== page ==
ShapeShapeauthorShapecrossShapeShapeShapeGrouphamburgerhomeGroupmagnifyShapeShapeShapeShape

A no-deal Brexit could impact equine health and welfare

A panel at BEVA Congress 2019 discussed their thoughts on the forthcoming event

08 October 2019, at 9:00am

Fears about the potential impact of a “no-deal Brexit” cast a cloud over the debate at BEVA Congress 2019 on the international role of equine practitioners.

With less than six weeks before the proposed date for the UK leaving the EU, speakers warned of the likely consequences of a failure to reach agreement on a new trading relationship with the rest of Europe on horse owners and the health and welfare of their animals.

If the UK becomes a third country operating under World Trade Organization rules in its dealings with former EU partners, this would have a significant impact on horses. They are transported internationally more than any other domestic species, warned Roly Owers, chief executive of World Horse Welfare.

Currently, there are around 18,000 movements annually between the UK and Continental Europe and thousands more across the border with the Republic of Ireland. But the current tripartite agreement between the UK, the Irish Republic and France, which facilitates international travel, cannot continue if the UK assumes third country status.

UK Chief Veterinary Officer Christine Middlemiss said that there had been some progress on the arrangements for horses registered with the international racing and polo authorities but it seemed unlikely that there would be similar rules with breed societies or through stud books.

A further issue would be the limited number of border inspection posts for any domestic species entering the EU from third countries. There may be no direct route for horses to enter the Netherlands from Britain, for example, and this would mean horses being inspected at French ports before moving on to the eventual destination, adding to the length and complexity of the journey significantly.

Roly was concerned about the quality of lairage facilities in the event of horses being held for long periods due to problems with the owner’s documentation, especially during the high summer months. He warned that it was essential to revise the current transport regulations to set a 12-hour limit on the length of journeys that horses undertake and for this period to include any time spent in lairage.

Christine explained the detailed planning that the government is undertaking as part of its Operation Yellowhammer examination of worst-case scenarios for trade. This is including attempts to identify “choke points” in the movements of any domestic species. This will attempt to find alternative routes and avoid the concerns expressed by Horse Trust chief executive Jeanette Allen that problems in verifying documents “will turn the roads of Kent into a lorry park”.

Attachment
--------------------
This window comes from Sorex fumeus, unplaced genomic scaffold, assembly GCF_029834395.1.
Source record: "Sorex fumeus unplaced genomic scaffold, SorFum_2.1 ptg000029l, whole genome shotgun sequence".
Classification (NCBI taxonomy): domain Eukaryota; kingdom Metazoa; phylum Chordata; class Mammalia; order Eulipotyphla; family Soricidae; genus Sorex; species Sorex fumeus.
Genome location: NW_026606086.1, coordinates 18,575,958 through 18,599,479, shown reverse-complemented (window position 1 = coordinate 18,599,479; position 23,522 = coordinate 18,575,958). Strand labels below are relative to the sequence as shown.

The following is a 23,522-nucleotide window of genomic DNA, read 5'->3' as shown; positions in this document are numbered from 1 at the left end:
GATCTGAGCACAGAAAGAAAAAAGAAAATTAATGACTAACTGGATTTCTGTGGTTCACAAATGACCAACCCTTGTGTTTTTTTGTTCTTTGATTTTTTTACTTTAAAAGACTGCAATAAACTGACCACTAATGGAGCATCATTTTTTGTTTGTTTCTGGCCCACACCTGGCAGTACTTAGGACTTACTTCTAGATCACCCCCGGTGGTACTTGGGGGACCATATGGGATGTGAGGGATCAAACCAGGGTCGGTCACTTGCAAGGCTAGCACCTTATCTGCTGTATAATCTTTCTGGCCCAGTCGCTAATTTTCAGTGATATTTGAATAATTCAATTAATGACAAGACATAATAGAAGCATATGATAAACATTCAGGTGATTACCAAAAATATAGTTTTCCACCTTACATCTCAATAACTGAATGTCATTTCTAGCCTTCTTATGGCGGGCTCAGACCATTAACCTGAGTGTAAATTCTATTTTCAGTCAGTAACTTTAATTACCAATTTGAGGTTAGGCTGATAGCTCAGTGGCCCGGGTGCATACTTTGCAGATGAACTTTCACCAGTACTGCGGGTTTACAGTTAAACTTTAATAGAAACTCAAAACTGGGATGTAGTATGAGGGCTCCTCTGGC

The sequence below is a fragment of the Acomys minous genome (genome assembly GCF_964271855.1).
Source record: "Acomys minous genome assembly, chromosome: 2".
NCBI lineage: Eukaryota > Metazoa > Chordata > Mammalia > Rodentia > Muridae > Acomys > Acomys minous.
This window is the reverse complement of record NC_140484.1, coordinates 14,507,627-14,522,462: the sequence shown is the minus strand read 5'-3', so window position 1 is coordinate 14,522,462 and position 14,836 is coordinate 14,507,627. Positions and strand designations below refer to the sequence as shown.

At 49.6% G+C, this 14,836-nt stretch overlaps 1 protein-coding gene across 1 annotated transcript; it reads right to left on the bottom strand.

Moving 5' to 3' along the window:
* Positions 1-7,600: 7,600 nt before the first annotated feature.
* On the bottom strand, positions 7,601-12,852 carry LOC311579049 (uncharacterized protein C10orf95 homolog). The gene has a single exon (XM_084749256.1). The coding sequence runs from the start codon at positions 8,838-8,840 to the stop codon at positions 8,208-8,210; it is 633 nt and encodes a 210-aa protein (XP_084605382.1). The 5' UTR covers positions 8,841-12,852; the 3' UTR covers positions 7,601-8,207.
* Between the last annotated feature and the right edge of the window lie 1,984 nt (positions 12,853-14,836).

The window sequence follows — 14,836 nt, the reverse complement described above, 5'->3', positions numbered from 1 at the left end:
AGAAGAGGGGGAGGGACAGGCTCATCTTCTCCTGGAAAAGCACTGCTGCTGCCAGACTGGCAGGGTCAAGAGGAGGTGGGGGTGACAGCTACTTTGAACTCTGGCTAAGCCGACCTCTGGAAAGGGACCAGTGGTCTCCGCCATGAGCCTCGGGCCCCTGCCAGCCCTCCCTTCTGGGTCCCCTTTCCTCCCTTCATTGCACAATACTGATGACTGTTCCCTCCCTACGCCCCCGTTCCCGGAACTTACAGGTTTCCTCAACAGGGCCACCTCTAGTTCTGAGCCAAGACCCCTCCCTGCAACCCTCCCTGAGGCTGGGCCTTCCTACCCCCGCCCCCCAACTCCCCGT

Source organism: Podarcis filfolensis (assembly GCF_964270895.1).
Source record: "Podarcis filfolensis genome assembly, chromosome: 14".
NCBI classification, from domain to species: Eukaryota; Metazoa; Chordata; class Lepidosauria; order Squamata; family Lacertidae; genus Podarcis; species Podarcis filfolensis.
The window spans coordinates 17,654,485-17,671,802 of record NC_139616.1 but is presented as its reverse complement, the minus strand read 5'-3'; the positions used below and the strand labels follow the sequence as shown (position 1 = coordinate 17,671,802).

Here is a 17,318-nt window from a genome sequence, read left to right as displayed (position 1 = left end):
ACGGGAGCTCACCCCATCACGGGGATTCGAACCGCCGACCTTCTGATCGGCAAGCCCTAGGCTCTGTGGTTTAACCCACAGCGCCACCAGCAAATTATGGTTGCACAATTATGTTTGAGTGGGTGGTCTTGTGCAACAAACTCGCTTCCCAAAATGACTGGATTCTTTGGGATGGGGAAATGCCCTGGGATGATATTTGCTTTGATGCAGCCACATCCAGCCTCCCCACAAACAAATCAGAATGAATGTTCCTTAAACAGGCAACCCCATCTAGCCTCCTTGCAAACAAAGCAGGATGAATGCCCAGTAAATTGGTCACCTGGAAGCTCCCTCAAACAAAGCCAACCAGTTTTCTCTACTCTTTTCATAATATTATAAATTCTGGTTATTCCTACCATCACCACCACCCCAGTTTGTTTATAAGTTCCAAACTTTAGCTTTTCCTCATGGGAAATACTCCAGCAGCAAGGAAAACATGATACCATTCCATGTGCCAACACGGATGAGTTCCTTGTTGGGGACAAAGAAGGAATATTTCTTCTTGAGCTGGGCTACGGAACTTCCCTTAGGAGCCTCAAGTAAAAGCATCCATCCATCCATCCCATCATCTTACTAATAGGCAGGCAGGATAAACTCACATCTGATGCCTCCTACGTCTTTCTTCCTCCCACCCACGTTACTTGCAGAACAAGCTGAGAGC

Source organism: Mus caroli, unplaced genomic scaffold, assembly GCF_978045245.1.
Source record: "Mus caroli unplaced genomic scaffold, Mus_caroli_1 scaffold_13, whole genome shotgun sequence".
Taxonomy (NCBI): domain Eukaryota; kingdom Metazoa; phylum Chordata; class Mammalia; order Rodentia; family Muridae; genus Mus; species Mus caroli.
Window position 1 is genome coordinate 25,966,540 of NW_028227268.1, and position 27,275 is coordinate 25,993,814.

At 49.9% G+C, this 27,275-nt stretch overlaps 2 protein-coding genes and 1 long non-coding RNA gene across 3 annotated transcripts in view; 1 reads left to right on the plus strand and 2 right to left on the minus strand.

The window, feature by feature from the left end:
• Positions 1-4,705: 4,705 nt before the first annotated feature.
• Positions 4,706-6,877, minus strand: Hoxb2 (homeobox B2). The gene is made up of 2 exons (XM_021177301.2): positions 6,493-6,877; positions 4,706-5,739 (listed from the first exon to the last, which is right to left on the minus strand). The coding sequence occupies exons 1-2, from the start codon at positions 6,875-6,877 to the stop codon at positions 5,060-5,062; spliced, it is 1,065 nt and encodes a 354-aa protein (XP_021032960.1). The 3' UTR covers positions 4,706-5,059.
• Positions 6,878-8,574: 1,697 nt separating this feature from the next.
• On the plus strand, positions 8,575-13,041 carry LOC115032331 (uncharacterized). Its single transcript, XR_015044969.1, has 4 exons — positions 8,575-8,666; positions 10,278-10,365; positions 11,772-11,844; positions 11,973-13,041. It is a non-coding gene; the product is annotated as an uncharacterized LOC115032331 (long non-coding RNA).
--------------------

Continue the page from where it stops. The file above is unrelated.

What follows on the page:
Renate Weller, then BEVA president, cautioned colleagues against becoming too UK-centric when assessing the problems resulting from Brexit. She felt that her fellow Europeans were becoming tired of the British government’s “shenanigans” and that the Dutch authorities were unlikely to set up separate border inspection facilities purely to serve UK interests. “Who is going to pay for this?” she asked.

Another issue arose with the import of medicines, as an estimated 94 percent of products originate from, or contain ingredients produced in, EU member states. Jeanette was worried that this would increase treatment costs for UK animals and have adverse effects on equine welfare. Both Renate and Roly agreed that the continued uncertainty over the arrangements for the UK’s trade in veterinary medicines with Europe was a serious concern.

Therefore, RCVS past-president Stephen Ware urged BEVA officers to lobby hard to maintain the supply of vital equine medicines just as it has done successfully in past years to prevent analgesic drugs being taken off the market due to the horse’s role as a food animal in other EU states. However, he argued it was more likely that a no-deal Brexit would result in temporary perturbations in trade rather than a genuine shortage of particular products. BVA president Simon Doherty agreed that this was more likely and that veterinary practitioners will have an important role in encouraging their clients to take prompt action in securing supplies of any medicines needed by their animals “rather than waiting until they are down to the last pill.”

There was some evidence of silver linings when examining the gloomy skies that have appeared in the run up to Brexit. Christine Middlemiss noted that there is now a greater appreciation in the UK government of “what vets do and the value that they add in their work in trade and public health.”

Renate had also detected a greater resolve among the international veterinary organisations to come together in trying to solved shared problems. The extra workload that practitioners will face after Brexit is also likely to inspire creative solutions to the resulting time pressures, including closer engagement with allied professions, such as veterinary nurses, she said.